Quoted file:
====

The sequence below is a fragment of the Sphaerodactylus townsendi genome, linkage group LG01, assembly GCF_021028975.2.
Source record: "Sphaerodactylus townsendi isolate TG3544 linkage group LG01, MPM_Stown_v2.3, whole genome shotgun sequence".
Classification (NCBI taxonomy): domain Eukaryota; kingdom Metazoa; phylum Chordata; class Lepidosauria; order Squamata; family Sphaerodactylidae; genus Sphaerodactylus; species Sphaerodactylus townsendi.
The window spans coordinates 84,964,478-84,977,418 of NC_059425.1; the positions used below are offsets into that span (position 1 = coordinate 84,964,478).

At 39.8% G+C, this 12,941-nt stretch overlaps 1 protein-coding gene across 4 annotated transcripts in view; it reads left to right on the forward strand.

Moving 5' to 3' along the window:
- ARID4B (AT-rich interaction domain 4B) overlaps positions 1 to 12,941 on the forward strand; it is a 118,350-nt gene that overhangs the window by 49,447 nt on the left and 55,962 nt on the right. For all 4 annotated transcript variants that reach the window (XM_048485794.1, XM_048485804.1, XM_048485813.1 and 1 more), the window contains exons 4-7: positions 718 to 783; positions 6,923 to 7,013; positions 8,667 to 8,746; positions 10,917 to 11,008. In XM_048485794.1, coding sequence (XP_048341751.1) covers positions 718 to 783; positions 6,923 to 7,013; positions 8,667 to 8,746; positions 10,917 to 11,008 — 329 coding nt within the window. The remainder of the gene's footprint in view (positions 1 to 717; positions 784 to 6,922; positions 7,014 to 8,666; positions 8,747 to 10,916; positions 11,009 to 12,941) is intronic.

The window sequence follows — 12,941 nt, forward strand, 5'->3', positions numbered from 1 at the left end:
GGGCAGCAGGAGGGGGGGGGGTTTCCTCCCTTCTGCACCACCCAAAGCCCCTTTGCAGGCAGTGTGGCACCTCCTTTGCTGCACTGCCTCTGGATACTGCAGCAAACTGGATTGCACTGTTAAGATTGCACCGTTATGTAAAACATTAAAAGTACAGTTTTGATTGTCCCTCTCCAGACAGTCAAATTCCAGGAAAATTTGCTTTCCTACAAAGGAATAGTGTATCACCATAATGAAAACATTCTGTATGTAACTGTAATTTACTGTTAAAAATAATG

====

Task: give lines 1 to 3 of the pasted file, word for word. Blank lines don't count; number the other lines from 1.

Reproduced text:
The sequence below is a fragment of the Sphaerodactylus townsendi genome, linkage group LG01, assembly GCF_021028975.2.
Source record: "Sphaerodactylus townsendi isolate TG3544 linkage group LG01, MPM_Stown_v2.3, whole genome shotgun sequence".
Classification (NCBI taxonomy): domain Eukaryota; kingdom Metazoa; phylum Chordata; class Lepidosauria; order Squamata; family Sphaerodactylidae; genus Sphaerodactylus; species Sphaerodactylus townsendi.